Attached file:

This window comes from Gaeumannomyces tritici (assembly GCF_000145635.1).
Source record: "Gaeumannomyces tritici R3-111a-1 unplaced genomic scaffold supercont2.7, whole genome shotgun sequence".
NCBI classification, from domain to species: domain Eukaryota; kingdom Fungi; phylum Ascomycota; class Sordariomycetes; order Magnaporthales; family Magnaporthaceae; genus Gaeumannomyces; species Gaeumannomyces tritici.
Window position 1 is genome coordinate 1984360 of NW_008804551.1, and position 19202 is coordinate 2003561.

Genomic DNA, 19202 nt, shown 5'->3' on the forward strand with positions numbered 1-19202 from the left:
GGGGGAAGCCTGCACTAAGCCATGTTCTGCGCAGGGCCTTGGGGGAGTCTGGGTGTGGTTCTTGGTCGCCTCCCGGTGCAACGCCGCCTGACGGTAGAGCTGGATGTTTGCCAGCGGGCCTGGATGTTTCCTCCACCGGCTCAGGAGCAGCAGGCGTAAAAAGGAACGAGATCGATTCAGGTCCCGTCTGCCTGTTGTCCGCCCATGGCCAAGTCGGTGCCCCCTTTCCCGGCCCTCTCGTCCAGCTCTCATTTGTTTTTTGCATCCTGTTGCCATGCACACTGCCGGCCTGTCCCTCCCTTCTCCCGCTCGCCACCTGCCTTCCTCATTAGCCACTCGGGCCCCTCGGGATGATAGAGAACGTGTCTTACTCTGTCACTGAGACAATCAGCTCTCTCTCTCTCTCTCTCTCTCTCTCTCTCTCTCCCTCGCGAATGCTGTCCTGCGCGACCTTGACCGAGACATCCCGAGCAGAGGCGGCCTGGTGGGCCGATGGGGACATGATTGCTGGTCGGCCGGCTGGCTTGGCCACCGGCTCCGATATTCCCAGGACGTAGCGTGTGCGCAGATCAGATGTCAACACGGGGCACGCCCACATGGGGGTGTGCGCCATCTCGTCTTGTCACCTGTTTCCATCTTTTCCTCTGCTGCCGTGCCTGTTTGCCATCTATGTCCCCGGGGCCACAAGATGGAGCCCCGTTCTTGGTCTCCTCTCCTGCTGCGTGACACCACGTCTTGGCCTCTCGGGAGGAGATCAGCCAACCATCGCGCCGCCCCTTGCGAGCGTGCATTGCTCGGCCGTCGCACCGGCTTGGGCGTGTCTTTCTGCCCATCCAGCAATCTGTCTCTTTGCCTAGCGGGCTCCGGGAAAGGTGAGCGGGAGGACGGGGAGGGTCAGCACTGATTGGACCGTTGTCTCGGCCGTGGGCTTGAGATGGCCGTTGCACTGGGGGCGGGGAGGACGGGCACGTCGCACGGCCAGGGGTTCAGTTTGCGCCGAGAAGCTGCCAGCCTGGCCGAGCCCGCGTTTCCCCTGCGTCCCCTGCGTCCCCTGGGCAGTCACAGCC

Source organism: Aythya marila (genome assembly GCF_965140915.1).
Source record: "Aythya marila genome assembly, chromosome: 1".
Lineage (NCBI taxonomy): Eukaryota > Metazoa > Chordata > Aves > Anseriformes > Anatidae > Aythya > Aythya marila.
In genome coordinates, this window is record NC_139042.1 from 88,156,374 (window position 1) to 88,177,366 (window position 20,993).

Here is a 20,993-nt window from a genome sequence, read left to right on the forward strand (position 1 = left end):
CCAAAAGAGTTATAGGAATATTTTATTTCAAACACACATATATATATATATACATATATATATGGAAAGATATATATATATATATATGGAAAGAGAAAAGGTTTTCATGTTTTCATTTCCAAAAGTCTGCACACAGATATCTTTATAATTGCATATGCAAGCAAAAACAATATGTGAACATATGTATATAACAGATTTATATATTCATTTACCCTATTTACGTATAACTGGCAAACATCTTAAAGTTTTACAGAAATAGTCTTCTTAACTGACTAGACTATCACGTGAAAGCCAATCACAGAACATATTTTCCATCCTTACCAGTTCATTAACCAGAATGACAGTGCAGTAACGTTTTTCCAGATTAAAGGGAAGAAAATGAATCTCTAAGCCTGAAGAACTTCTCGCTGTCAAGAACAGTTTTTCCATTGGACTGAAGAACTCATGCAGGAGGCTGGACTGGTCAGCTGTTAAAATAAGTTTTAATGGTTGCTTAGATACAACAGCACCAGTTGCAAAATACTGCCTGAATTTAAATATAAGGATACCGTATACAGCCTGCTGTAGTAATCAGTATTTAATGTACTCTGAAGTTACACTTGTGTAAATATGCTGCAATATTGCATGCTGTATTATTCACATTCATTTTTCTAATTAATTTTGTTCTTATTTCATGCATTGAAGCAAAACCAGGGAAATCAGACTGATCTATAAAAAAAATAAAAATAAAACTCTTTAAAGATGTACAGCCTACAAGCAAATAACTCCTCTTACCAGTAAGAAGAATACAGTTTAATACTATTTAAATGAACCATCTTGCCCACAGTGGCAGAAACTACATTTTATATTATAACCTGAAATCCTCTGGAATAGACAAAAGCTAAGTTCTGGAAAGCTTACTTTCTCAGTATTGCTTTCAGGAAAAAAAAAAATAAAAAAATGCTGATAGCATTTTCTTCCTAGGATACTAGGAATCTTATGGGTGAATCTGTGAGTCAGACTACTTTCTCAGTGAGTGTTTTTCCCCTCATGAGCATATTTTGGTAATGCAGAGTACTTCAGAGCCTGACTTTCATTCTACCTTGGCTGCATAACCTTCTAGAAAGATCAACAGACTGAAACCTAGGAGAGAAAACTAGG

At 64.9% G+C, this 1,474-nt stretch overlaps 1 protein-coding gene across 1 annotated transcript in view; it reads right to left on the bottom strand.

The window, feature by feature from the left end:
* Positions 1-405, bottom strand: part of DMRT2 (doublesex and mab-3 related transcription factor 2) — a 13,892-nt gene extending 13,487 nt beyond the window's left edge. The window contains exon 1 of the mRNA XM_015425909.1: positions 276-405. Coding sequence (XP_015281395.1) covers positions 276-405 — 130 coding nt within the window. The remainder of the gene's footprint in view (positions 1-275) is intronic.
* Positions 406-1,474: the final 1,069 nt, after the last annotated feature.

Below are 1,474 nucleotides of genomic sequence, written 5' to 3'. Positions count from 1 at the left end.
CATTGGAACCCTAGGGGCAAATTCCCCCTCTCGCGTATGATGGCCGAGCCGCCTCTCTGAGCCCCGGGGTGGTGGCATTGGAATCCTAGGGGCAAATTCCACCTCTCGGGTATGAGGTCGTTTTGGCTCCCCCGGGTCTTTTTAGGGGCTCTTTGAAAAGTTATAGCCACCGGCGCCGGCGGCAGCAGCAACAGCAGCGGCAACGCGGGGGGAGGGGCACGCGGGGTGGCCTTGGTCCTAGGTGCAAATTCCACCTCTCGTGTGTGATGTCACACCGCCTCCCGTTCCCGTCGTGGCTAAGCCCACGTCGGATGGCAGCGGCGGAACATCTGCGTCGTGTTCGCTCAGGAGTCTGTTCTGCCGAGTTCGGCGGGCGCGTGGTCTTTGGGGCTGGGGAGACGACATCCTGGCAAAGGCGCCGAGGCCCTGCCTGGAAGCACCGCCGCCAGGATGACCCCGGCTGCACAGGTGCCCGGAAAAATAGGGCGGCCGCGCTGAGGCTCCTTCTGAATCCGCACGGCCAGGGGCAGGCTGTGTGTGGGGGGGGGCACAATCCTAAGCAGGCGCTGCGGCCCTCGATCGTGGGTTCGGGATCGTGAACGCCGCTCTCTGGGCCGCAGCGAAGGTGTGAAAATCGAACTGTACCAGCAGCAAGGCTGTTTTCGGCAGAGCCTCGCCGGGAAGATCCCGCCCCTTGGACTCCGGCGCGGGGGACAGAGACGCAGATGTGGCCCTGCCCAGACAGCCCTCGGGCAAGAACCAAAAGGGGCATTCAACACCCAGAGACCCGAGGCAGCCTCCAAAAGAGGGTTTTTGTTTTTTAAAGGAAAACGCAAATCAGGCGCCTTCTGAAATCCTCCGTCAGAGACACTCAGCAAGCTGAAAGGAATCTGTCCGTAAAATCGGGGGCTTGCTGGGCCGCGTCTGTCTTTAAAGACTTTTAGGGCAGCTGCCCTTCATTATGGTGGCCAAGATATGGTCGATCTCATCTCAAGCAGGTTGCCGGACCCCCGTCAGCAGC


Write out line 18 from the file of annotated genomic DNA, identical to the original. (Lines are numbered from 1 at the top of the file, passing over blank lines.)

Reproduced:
CATTGGAACCCTAGGGGCAAATTCCCCCTCTCGCGTATGATGGCCGAGCCGCCTCTCTGAGCCCCGGGGTGGTGGCATTGGAATCCTAGGGGCAAATTCCACCTCTCGGGTATGAGGTCGTTTTGGCTCCCCCGGGTCTTTTTAGGGGCTCTTTGAAAAGTTATAGCCACCGGCGCCGGCGGCAGCAGCAACAGCAGCGGCAACGCGGGGGGAGGGGCACGCGGGGTGGCCTTGGTCCTAGGTGCAAATTCCACCTCTCGTGTGTGATGTCACACCGCCTCCCGTTCCCGTCGTGGCTAAGCCCACGTCGGATGGCAGCGGCGGAACATCTGCGTCGTGTTCGCTCAGGAGTCTGTTCTGCCGAGTTCGGCGGGCGCGTGGTCTTTGGGGCTGGGGAGACGACATCCTGGCAAAGGCGCCGAGGCCCTGCCTGGAAGCACCGCCGCCAGGATGACCCCGGCTGCACAGGTGCCCGGAAAAATAGGGCGGCCGCGCTGAGGCTCCTTCTGAATCCGCACGGCCAGGGGCAGGCTGTGTGTGGGGGGGGGCACAATCCTAAGCAGGCGCTGCGGCCCTCGATCGTGGGTTCGGGATCGTGAACGCCGCTCTCTGGGCCGCAGCGAAGGTGTGAAAATCGAACTGTACCAGCAGCAAGGCTGTTTTCGGCAGAGCCTCGCCGGGAAGATCCCGCCCCTTGGACTCCGGCGCGGGGGACAGAGACGCAGATGTGGCCCTGCCCAGACAGCCCTCGGGCAAGAACCAAAAGGGGCATTCAACACCCAGAGACCCGAGGCAGCCTCCAAAAGAGGGTTTTTGTTTTTTAAAGGAAAACGCAAATCAGGCGCCTTCTGAAATCCTCCGTCAGAGACACTCAGCAAGCTGAAAGGAATCTGTCCGTAAAATCGGGGGCTTGCTGGGCCGCGTCTGTCTTTAAAGACTTTTAGGGCAGCTGCCCTTCATTATGGTGGCCAAGATATGGTCGATCTCATCTCAAGCAGGTTGCCGGACCCCCGTCAGCAGC